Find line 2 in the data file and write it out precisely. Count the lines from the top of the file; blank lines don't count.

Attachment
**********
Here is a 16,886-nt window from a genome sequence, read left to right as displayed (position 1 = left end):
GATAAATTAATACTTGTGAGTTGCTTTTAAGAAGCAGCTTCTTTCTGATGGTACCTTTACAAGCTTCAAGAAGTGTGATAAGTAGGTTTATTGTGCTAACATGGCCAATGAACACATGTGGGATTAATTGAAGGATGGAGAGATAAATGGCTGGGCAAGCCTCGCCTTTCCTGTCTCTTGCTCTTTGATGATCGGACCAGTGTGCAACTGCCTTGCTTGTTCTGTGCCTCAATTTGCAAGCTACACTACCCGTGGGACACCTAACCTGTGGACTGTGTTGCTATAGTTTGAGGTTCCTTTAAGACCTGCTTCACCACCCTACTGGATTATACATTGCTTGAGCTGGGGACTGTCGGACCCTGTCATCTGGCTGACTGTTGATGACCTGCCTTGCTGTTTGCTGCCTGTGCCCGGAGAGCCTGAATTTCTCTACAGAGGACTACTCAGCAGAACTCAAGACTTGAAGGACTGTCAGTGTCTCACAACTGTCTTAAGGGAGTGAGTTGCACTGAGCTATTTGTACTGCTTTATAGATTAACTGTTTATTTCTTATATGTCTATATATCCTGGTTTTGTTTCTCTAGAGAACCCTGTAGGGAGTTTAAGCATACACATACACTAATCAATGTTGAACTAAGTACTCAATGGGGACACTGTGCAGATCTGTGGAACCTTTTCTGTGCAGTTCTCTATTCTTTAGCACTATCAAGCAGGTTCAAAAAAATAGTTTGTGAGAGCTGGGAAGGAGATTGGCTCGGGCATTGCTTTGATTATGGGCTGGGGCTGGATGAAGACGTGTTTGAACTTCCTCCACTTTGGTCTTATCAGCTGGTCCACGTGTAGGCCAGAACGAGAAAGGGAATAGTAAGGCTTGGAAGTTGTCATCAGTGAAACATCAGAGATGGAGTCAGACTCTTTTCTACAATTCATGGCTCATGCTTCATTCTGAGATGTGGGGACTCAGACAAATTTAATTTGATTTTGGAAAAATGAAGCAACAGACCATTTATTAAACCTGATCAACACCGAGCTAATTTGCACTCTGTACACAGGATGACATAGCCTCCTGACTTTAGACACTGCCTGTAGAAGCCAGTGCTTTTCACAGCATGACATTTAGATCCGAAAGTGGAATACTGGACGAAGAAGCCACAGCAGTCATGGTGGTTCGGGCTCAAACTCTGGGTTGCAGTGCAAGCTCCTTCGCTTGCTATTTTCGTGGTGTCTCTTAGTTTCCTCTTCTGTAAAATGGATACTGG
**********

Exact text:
GATAAATTAATACTTGTGAGTTGCTTTTAAGAAGCAGCTTCTTTCTGATGGTACCTTTACAAGCTTCAAGAAGTGTGATAAGTAGGTTTATTGTGCTAACATGGCCAATGAACACATGTGGGATTAATTGAAGGATGGAGAGATAAATGGCTGGGCAAGCCTCGCCTTTCCTGTCTCTTGCTCTTTGATGATCGGACCAGTGTGCAACTGCCTTGCTTGTTCTGTGCCTCAATTTGCAAGCTACACTACCCGTGGGACACCTAACCTGTGGACTGTGTTGCTATAGTTTGAGGTTCCTTTAAGACCTGCTTCACCACCCTACTGGATTATACATTGCTTGAGCTGGGGACTGTCGGACCCTGTCATCTGGCTGACTGTTGATGACCTGCCTTGCTGTTTGCTGCCTGTGCCCGGAGAGCCTGAATTTCTCTACAGAGGACTACTCAGCAGAACTCAAGACTTGAAGGACTGTCAGTGTCTCACAACTGTCTTAAGGGAGTGAGTTGCACTGAGCTATTTGTACTGCTTTATAGATTAACTGTTTATTTCTTATATGTCTATATATCCTGGTTTTGTTTCTCTAGAGAACCCTGTAGGGAGTTTAAGCATACACATACACTAATCAATGTTGAACTAAGTACTCAATGGGGACACTGTGCAGATCTGTGGAACCTTTTCTGTGCAGTTCTCTATTCTTTAGCACTATCAAGCAGGTTCAAAAAAATAGTTTGTGAGAGCTGGGAAGGAGATTGGCTCGGGCATTGCTTTGATTATGGGCTGGGGCTGGATGAAGACGTGTTTGAACTTCCTCCACTTTGGTCTTATCAGCTGGTCCACGTGTAGGCCAGAACGAGAAAGGGAATAGTAAGGCTTGGAAGTTGTCATCAGTGAAACATCAGAGATGGAGTCAGACTCTTTTCTACAATTCATGGCTCATGCTTCATTCTGAGATGTGGGGACTCAGACAAATTTAATTTGATTTTGGAAAAATGAAGCAACAGACCATTTATTAAACCTGATCAACACCGAGCTAATTTGCACTCTGTACACAGGATGACATAGCCTCCTGACTTTAGACACTGCCTGTAGAAGCCAGTGCTTTTCACAGCATGACATTTAGATCCGAAAGTGGAATACTGGACGAAGAAGCCACAGCAGTCATGGTGGTTCGGGCTCAAACTCTGGGTTGCAGTGCAAGCTCCTTCGCTTGCTATTTTCGTGGTGTCTCTTAGTTTCCTCTTCTGTAAAATGGATACTGG